I struggled recently to work out how to build an APK out of a native Android app without using Gradle.

Android is pretty good these days at letting you build your app without needing to write any Java, thanks to NativeActivity and Native App Glue, but even in the official native activity example Gradle is still used as the build tool in order to package up an APK.

In a C++-based codebase, such as in my case a multiplatform game engine, we really don’t want to introduce additional build tools and configurations just for one platform. It would be great if we could instead put together our APK using just the command line and the tools provided in the NDK. Turns out we can!

I’m going to assume you’re already set up with the NDK and so on. I have my Android SDK root location in the environment variable ANDROID_SDK.


For the purposes of this tutorial I’m going to use the native activity example from the ndk-samples repository. If you’ve already built your Android application into a shared native library then feel free to skip this section.

Within the ndk-samples repo, navigate to native-activity/app/src/main/cpp. I’m building the shared library binary using CMake’s built-in Android support - if you’re using the old toolchain or similar feel free to modify the command to suit your build setup.

I create a build directory for an out-of tree build, navigate into it, and run the following incantation:

cmake -DCMAKE_SYSTEM_NAME="Android" \
  -DCMAKE_ANDROID_NDK="${ANDROID_SDK}/ndk/25.1.8937393" \ # NDK location for CMake
  -DANDROID_NDK="${ANDROID_SDK}/ndk/25.1.8937393" \ # NDK location needed by the project's CMakeLists.txt

And build it:


You should now have a libnative-activity.so in your build directory.


We need to set up the directory structure that will represent the inside of our APK. We just need to define where our shared library object will live. This is dependent on which ABI you’re building against - I’m using armeabi-v7a here.

Make a directory structure like this. The top-level name apk here can be whatever you like, it doesn’t get bundled.


You can create it like so:

mkdir -p apk/lib/armeabi-v7a

For the sake of speed I’m going to strip the library and put it into our directory structure. If you want to keep your debug symbols in, you can just copy it. Note that the path to your toolchain binaries will vary depending on which platform you’re working on (I’m on macOS, hence darwin-x86_64).

"${ANDROID_SDK}/ndk/25.1.8937393/toolchains/llvm/prebuilt/darwin-x86_64/bin/llvm-strip" \
  libnative-activity.so \
  -o ./apk/lib/armeabi-v7a/libnative-activity.so

Now it’s time to create the actual APK:

"${ANDROID_SDK}/build-tools/30.0.3/aapt" package \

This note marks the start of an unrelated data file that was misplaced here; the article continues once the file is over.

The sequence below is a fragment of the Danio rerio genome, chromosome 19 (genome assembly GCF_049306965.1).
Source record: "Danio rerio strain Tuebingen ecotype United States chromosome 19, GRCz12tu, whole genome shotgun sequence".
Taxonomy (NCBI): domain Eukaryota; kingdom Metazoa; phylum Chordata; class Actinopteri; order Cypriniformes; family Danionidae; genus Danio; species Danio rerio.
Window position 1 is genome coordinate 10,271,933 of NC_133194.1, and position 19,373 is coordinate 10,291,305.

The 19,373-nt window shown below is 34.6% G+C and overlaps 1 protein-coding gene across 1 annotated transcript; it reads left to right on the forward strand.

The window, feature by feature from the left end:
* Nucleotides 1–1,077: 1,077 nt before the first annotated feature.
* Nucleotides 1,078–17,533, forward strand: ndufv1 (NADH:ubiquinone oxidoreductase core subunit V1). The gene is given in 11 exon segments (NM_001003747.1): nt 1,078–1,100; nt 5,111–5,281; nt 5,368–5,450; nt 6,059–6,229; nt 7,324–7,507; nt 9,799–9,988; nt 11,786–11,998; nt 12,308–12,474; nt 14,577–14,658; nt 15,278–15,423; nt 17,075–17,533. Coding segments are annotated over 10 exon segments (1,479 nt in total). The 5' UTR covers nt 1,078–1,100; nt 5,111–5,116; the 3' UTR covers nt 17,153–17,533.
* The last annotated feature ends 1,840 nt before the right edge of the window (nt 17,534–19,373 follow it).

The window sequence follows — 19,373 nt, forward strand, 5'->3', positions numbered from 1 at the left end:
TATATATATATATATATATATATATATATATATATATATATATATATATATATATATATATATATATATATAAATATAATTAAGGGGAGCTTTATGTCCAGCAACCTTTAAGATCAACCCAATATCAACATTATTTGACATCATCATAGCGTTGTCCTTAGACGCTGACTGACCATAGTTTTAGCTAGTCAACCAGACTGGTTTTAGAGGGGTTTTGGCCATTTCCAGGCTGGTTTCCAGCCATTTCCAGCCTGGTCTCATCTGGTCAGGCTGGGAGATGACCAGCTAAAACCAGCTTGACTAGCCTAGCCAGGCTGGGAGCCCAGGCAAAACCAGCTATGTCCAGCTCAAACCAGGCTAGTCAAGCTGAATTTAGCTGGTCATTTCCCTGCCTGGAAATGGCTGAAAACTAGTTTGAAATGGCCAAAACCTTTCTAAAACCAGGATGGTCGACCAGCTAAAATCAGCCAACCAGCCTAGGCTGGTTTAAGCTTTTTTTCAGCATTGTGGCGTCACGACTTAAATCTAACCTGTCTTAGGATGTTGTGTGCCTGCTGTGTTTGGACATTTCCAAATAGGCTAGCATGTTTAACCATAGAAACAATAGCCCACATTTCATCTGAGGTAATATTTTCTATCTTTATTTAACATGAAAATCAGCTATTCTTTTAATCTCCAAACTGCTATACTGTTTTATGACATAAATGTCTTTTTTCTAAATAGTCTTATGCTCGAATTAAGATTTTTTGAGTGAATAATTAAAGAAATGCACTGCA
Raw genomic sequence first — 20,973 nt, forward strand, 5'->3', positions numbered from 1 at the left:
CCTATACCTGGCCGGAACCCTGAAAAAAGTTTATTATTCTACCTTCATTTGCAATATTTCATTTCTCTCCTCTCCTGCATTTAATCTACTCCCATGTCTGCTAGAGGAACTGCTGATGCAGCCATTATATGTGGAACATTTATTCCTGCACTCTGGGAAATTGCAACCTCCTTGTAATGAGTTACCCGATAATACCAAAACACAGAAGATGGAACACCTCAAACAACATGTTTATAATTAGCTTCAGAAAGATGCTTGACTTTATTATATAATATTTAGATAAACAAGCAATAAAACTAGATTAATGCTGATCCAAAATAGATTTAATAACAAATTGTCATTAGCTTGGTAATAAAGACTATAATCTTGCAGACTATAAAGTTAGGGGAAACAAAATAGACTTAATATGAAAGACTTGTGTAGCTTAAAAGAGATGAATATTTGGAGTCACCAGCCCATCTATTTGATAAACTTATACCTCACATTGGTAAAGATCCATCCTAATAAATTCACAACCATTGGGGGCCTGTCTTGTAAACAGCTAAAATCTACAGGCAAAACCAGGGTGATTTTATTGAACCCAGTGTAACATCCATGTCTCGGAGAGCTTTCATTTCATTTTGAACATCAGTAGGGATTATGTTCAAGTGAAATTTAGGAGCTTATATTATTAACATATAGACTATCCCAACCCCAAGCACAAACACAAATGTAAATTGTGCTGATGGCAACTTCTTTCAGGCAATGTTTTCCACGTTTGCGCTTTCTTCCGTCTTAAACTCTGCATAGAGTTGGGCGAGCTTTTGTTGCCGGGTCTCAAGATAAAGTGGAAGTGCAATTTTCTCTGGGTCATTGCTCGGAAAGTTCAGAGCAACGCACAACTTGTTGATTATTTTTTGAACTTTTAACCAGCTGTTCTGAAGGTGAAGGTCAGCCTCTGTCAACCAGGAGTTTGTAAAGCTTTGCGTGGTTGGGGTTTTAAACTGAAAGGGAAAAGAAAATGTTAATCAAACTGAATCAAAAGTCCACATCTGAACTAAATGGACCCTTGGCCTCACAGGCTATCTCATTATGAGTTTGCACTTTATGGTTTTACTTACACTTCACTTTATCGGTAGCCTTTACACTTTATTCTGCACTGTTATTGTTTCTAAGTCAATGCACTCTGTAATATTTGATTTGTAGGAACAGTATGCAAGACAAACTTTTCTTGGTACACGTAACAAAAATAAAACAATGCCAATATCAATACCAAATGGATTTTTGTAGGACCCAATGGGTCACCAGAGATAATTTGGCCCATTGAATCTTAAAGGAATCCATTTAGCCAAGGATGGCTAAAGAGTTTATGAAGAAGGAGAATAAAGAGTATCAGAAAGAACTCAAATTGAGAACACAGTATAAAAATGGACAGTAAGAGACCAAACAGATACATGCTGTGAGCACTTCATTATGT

-f \ # Overwrite the APK if it exists
  -M ../../AndroidManifest.xml \ # The manifest
  -I ~/Code/android-sdk/platforms/android-33/android.jar \ # The Android library
  -S ../../res \ # Resources (icons, values, etc.)
  -F apk-unaligned.apk \ # Output file
  apk # Our directory structure we created previously

Align and sign

Before the APK can be installed on a device, it needs to be zipaligned and signed.

zipalign is a tool which aligns files within an archive (like our APK) relative to the start of the file. This means your app can read stuff out of the APK like it would read from memory directly, rather than needing to copy stuff into RAM first.

The incantation is like this:

"${ANDROID_SDK}/build-tools/30.0.3/zipalign" -f 4 apk-unaligned.apk apk-unsigned.apk

You’re probably already familiar with signing - it validates that the APK is created by us and not a malicious third party. Assuming you’ve already set up a debug or release keychain, you can sign like this:

"${ANDROID_SDK}/build-tools/30.0.3/apksigner" sign \
  --ks ~/.android/debug.keystore \
  --ks-key-alias=androiddebugkey \
  --out apk-signed.apk \

Enter your password (it’s android for the default debug keystore) and you’ll have a signed APK ready to run on a device!


You can install your new APK onto a real Android device or emulator using adb:

"${ANDROID_SDK}/platform-tools/bin/adb" install -r apk-signed.apk

Here’s the native example running on my relatively ancient HTC One M8. It’s on Android 5! Android’s backwards-compatibility is impressive.

Be aware that this APK will only support devices with the ABI you built against. You can either build your library for each ABI (a so-called ‘fat APK’) or you can create one of the newer Android App Bundles, which I’ll cover in a separate blog post once I work out how the hell they work.

So far I’ve been pretty impressed by Android’s tooling and rather less impressed by its documentation. Let’s see how things progress.